Hisham D. Aidi presents over a century of evolution in Muslim culture around the world, tracking both the local variations in the organic environments and the transnational movement of ideas.
Rebel Music is a dialogue between disciplines and fields generally kept separate in public conversations. This dialogue creates the necessary space to examine the interplay between music and religion, especially for Muslim youth, both having been used to explain and blame community unrest.
“Music has long been used by youth to protest, proclaim identity, build community, and interpret the world.” Through extensive interviews and retracing of musical trade routes, Aidi reminds readers how artists, theologians, and politicians at their best are distillers of public discourse, giving definition to conversations and constructing new community visions. Once that vision is constructed and distributed either through new policy, a sermon, or a hot new beat, it defines and again shifts the public discourse.
With strong links to Moorish Spain, Brazil frequently revives the cultural icon of the mythical mooress. In the first section of Rebel Music, the threads he weaves between continents and time periods is striking and sometimes surprising. In just three pages, Aidi connects Lebanese-Colombian pop star Shakira, Salvador Allende, Hugo Chavez, and Donald Rumsfeld’s as each contributing to the post 9/11 discourse. Vignettes also verge on the surreal when Aidi tells how “in Kyrgyzstan, where Islam was suppressed for seventy years of Soviet rule, viewers saw O Clone [a Brazilian telenovela] as an introductory course on Islam.”
Rebel Music then moves north, tracing the many connections made through the leaders and music of the American civil-rights movement, the mass conversion of African Americans to Islam, and the development of the Nation of Islam. Aidi includes how the movement was influenced by foreign born African Muslims, adding a rich layer to an otherwise well known narrative. He deftly tracks the many routes the movement created during the forties, fifties, and sixties through today.
When the conversation remains within globally recognized movements, the reader is fixated on exactly where Aidi is about to draw the next narrative. However, when the conversation turns to lesser-known movements, as in the section evaluating Gnawa music, readers can be lost in the specifics and long narratives. For this reason, the last third of the book takes some work to move through. By blending and creating a conversation between otherwise unconnected fields of global music, religion, and politics readers without knowledge in one or more fields may also be lost in the complexity of the cross overs.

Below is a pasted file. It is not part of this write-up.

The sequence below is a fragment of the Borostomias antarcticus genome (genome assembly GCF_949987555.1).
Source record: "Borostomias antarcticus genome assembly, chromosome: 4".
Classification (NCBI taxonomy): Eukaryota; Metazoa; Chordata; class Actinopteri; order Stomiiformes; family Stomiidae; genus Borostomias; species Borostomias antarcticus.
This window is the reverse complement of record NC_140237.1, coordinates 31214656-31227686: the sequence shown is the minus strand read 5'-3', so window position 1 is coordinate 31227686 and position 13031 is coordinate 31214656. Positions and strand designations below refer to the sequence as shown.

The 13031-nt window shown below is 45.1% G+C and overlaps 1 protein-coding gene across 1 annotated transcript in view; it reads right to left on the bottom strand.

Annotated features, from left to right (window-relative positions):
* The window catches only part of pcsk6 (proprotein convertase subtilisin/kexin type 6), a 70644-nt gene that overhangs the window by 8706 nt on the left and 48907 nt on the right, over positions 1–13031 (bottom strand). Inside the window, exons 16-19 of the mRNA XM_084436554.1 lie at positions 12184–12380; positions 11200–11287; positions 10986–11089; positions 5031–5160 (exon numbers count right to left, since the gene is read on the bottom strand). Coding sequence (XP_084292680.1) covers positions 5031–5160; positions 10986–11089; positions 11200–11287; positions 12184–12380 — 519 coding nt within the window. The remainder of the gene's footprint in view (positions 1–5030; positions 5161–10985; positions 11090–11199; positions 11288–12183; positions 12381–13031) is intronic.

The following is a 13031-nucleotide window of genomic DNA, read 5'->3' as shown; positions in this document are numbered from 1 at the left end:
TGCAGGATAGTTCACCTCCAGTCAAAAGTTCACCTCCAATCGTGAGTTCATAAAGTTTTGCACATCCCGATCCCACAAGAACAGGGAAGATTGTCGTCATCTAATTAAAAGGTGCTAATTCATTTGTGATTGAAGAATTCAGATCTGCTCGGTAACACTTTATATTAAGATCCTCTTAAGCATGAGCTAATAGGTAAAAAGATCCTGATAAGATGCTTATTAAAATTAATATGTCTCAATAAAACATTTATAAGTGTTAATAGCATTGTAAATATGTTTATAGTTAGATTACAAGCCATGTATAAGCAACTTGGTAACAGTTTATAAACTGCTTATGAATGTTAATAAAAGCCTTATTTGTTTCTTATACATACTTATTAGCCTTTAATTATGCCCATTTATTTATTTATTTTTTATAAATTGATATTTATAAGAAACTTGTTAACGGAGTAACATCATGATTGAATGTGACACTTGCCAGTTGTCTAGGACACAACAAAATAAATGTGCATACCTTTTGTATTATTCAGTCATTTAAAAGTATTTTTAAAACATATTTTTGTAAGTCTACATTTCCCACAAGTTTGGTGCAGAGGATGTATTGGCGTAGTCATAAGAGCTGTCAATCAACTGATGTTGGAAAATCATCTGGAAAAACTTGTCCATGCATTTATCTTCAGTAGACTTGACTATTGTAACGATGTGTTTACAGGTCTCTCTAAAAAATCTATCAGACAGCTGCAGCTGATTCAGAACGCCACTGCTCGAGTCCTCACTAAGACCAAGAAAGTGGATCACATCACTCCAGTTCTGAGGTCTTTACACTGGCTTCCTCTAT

Aidi omits in-text citation, obscuring whether his conclusions are based on well-supported evidence or his personal conclusions. This dramatically decreases the effect of Rebel Music to be used as a primary source for people working in the field. Further, by using whole page citations he obscures the source of claims made as facts. If he is presenting the book as academically sourced, listing key terms in the index, why did he chose not to do the same for his citations. If authors continue to use endnotes without in-text markers, notes will lose their usefulness and it will be harder to hold author’s accountable for their claims.
Rebel Music does offer the field of religious studies, politics, and anthropology, clear examples of how a community is shaped by the local atmosphere to either become militant or not. In doing so he avoids creating values based comparison and instead attempts to illustrate the various local and global factors of each community. For example, he draws an important distinction between European and North American Muslim communities. “It’s debatable whether the situation of European Muslims, a largely rural and working class-migration, is even comparable to that of an affluent American Muslim migration; a more apt comparison would be Latino immigration to the U.S.”
Aidi parallels the diversity of thought and development of global Islam, with the globalizing effect and diversity of music as a vehicle for youth discourse. By comparing Brazilian engagement with European, North American and North African engagements, Rebel Music exemplifies how the community is as much impacted by religion, music, and politics as the community impacts them.
Rebel Music’s density begs for multiple readings yet can be a great read for people who are simply curious about the interplay of music, Islam, and local and global politics. The clear narrative thread never leaves readers stranded, bringing us through a global overview of race, empire and the new Muslim youth culture.
I originally published this review on the NY Journal of Books
Release Date: March 27, 2014